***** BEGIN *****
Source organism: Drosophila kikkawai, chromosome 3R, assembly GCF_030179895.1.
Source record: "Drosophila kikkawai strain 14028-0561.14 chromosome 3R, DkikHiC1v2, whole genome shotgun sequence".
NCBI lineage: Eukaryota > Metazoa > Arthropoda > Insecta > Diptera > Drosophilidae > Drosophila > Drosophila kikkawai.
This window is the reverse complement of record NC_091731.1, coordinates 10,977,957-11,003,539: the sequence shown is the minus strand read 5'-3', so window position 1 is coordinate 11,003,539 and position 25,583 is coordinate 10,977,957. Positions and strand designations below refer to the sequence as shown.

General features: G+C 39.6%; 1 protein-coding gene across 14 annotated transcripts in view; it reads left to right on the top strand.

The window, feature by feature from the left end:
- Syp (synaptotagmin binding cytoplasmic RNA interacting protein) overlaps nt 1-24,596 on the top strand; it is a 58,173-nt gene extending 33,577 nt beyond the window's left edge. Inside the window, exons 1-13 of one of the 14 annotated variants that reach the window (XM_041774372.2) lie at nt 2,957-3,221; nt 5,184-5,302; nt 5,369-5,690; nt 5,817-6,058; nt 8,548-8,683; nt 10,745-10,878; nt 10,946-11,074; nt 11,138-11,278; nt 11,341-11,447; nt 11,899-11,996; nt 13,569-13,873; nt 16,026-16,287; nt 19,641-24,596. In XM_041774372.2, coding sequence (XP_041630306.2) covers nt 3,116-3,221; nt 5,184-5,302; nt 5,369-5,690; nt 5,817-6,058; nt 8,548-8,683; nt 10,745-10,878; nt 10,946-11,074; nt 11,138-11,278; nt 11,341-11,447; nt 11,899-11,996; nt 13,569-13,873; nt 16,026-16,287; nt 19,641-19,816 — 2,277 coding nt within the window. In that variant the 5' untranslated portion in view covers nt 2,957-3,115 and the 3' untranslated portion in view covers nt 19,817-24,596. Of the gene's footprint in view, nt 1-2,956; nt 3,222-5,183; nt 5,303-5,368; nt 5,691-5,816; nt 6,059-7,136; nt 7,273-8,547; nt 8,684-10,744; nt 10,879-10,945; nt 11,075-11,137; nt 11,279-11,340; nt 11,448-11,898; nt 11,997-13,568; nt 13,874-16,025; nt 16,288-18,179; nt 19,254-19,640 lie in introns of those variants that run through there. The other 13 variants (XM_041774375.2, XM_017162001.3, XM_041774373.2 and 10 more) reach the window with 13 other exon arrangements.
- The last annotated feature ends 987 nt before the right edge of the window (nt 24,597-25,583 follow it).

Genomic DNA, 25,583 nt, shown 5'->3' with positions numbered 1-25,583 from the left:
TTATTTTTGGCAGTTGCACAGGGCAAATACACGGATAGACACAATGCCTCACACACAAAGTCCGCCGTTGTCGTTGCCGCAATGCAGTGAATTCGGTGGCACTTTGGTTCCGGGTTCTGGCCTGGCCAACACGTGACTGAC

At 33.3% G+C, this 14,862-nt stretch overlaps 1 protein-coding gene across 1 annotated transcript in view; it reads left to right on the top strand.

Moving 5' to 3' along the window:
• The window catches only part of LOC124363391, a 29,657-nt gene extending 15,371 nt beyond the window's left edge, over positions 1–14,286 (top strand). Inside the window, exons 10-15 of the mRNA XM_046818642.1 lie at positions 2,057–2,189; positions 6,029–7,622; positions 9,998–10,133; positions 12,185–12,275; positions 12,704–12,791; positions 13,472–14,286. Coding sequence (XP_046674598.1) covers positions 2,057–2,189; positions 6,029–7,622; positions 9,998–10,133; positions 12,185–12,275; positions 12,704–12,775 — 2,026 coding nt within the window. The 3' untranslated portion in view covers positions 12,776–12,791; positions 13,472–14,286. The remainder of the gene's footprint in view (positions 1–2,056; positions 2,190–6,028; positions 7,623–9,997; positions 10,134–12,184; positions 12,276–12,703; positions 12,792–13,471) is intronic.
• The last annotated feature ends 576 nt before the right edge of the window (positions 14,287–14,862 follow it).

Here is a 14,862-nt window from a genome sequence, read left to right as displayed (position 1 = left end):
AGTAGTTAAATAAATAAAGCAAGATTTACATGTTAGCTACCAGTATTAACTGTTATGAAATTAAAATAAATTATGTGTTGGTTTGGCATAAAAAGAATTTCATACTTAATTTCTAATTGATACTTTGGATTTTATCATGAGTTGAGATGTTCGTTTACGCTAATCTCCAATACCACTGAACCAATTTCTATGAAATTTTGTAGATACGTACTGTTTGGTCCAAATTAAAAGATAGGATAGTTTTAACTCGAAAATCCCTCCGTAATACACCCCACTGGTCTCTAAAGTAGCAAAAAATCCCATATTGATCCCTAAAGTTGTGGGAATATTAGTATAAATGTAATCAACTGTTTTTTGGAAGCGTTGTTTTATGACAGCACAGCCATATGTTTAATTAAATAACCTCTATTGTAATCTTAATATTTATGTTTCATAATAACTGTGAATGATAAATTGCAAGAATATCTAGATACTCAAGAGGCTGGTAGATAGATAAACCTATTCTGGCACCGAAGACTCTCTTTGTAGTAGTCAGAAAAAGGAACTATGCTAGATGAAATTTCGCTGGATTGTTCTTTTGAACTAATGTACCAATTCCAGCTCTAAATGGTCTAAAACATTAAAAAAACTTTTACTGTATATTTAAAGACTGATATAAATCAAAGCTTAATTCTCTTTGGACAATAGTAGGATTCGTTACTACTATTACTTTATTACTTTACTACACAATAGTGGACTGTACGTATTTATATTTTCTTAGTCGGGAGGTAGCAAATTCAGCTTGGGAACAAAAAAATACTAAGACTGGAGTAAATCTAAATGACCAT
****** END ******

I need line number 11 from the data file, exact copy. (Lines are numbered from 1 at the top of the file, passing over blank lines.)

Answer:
At 33.3% G+C, this 14,862-nt stretch overlaps 1 protein-coding gene across 1 annotated transcript in view; it reads left to right on the top strand.